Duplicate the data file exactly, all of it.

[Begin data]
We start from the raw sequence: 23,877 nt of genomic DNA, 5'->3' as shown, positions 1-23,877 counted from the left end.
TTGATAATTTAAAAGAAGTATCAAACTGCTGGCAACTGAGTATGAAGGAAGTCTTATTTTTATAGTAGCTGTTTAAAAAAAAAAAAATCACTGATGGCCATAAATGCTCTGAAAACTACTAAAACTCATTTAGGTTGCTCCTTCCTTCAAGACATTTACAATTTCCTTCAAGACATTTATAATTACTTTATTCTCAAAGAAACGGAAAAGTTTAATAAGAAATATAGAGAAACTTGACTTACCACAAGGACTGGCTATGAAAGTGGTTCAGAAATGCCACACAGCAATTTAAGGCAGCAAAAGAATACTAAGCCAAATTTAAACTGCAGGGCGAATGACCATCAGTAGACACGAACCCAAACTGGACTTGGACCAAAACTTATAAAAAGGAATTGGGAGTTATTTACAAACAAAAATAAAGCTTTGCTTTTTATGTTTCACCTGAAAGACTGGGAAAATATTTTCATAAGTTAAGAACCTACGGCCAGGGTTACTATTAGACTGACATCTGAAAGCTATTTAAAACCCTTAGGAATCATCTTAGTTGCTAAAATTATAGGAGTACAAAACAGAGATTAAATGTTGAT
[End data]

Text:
We start from the raw sequence: 23,877 nt of genomic DNA, 5'->3' as shown, positions 1-23,877 counted from the left end.
TTGATAATTTAAAAGAAGTATCAAACTGCTGGCAACTGAGTATGAAGGAAGTCTTATTTTTATAGTAGCTGTTTAAAAAAAAAAAAATCACTGATGGCCATAAATGCTCTGAAAACTACTAAAACTCATTTAGGTTGCTCCTTCCTTCAAGACATTTACAATTTCCTTCAAGACATTTATAATTACTTTATTCTCAAAGAAACGGAAAAGTTTAATAAGAAATATAGAGAAACTTGACTTACCACAAGGACTGGCTATGAAAGTGGTTCAGAAATGCCACACAGCAATTTAAGGCAGCAAAAGAATACTAAGCCAAATTTAAACTGCAGGGCGAATGACCATCAGTAGACACGAACCCAAACTGGACTTGGACCAAAACTTATAAAAAGGAATTGGGAGTTATTTACAAACAAAAATAAAGCTTTGCTTTTTATGTTTCACCTGAAAGACTGGGAAAATATTTTCATAAGTTAAGAACCTACGGCCAGGGTTACTATTAGACTGACATCTGAAAGCTATTTAAAACCCTTAGGAATCATCTTAGTTGCTAAAATTATAGGAGTACAAAACAGAGATTAAATGTTGAT